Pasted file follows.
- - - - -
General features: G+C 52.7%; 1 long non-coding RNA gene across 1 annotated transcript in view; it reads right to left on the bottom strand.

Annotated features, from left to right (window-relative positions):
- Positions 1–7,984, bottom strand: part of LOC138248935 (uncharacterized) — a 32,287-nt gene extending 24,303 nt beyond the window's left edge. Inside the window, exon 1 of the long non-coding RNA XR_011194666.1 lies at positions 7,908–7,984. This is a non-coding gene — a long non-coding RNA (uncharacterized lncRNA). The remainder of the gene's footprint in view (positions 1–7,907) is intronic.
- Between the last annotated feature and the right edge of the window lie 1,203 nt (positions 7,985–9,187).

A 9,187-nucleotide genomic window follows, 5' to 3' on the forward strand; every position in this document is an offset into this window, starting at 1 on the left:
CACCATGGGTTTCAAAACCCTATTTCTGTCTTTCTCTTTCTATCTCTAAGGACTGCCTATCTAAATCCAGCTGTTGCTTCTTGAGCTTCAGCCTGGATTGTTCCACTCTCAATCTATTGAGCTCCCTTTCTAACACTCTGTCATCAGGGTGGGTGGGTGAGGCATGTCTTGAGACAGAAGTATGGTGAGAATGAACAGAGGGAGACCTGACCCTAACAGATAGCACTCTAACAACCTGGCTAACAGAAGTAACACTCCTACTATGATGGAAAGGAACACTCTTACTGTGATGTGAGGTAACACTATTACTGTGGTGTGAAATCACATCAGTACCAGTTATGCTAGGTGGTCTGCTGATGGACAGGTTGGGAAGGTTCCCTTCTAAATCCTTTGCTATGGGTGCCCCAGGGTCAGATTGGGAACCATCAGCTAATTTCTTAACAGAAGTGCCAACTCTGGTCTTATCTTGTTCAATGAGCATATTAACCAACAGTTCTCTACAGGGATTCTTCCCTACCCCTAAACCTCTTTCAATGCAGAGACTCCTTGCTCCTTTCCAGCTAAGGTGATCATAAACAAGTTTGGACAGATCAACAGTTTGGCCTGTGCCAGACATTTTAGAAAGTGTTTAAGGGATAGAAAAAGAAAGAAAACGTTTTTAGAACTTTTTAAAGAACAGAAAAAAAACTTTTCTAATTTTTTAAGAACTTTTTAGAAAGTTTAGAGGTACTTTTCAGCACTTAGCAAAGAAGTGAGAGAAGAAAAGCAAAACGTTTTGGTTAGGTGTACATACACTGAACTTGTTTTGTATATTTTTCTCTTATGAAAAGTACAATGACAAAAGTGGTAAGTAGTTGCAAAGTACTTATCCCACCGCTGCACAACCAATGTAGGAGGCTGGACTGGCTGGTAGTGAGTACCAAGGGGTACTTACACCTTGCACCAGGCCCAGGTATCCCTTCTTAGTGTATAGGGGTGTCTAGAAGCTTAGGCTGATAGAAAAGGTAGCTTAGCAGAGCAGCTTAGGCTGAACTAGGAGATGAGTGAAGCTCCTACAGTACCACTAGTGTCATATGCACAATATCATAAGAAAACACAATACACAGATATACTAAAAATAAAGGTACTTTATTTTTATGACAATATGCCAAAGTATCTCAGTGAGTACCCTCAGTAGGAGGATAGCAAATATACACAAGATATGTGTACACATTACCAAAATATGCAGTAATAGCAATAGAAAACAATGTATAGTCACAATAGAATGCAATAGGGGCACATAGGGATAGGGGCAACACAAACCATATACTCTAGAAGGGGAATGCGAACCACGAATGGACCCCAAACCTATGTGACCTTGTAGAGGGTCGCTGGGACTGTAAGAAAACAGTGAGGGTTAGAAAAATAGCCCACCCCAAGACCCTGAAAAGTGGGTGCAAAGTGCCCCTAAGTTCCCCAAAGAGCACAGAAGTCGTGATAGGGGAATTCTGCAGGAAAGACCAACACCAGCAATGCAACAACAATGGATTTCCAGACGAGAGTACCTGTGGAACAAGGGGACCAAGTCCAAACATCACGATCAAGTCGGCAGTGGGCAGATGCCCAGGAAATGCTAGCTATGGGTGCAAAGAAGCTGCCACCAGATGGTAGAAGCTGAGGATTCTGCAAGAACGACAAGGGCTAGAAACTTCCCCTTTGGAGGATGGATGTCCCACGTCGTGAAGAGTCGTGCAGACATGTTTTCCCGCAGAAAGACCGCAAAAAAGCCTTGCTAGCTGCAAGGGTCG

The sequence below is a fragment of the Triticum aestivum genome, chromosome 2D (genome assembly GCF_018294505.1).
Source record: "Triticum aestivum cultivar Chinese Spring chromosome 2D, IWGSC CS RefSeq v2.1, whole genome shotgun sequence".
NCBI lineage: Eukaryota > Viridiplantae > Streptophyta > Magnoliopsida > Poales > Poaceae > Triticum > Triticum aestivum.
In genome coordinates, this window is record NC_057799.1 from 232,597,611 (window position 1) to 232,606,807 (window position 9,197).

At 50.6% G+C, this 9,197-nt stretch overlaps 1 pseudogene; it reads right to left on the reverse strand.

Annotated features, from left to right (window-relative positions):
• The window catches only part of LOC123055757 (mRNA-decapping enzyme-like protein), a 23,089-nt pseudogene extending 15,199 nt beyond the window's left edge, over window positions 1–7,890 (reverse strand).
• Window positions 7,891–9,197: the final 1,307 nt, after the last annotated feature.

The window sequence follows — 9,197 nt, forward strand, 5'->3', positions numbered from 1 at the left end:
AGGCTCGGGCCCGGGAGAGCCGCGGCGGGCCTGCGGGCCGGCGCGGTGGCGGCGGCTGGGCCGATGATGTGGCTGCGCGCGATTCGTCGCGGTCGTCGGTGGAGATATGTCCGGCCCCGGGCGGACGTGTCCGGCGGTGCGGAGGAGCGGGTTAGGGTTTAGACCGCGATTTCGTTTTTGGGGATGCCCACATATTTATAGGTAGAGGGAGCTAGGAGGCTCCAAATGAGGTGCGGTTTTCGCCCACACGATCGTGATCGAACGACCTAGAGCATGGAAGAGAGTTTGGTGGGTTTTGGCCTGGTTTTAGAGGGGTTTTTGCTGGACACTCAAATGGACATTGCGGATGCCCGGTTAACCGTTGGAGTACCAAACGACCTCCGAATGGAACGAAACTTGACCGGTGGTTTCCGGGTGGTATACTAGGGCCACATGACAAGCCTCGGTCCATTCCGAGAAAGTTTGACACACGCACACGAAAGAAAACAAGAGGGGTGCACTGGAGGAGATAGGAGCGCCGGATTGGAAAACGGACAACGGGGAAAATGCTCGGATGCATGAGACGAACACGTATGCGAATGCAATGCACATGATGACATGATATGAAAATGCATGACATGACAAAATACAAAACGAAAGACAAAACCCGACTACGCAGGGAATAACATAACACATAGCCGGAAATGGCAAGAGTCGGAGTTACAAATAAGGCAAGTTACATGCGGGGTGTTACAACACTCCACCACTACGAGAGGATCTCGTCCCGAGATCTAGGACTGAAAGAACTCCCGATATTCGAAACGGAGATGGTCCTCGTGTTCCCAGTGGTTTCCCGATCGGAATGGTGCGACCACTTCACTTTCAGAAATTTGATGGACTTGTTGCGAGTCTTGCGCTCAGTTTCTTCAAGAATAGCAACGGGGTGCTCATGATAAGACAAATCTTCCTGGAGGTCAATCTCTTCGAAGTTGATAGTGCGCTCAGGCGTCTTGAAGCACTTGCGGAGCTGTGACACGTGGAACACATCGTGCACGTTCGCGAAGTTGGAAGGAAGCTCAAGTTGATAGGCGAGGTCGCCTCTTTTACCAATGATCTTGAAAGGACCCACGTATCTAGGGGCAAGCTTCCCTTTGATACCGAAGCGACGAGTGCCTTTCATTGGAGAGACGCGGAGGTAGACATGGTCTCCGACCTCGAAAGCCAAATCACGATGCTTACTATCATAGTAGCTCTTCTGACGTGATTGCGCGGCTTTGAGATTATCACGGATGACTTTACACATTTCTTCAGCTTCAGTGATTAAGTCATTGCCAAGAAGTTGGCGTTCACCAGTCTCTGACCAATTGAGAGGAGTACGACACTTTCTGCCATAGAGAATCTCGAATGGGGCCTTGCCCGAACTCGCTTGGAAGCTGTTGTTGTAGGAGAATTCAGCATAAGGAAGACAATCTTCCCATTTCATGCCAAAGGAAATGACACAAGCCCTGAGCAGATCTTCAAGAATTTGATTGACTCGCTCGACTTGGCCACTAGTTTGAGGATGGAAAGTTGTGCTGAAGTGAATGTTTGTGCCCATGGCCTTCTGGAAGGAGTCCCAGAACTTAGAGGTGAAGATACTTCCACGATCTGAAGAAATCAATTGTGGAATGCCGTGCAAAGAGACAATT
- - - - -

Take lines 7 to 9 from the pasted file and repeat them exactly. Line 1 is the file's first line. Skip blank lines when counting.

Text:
The sequence below is a fragment of the Triticum aestivum genome, chromosome 2D (genome assembly GCF_018294505.1).
Source record: "Triticum aestivum cultivar Chinese Spring chromosome 2D, IWGSC CS RefSeq v2.1, whole genome shotgun sequence".
NCBI lineage: Eukaryota > Viridiplantae > Streptophyta > Magnoliopsida > Poales > Poaceae > Triticum > Triticum aestivum.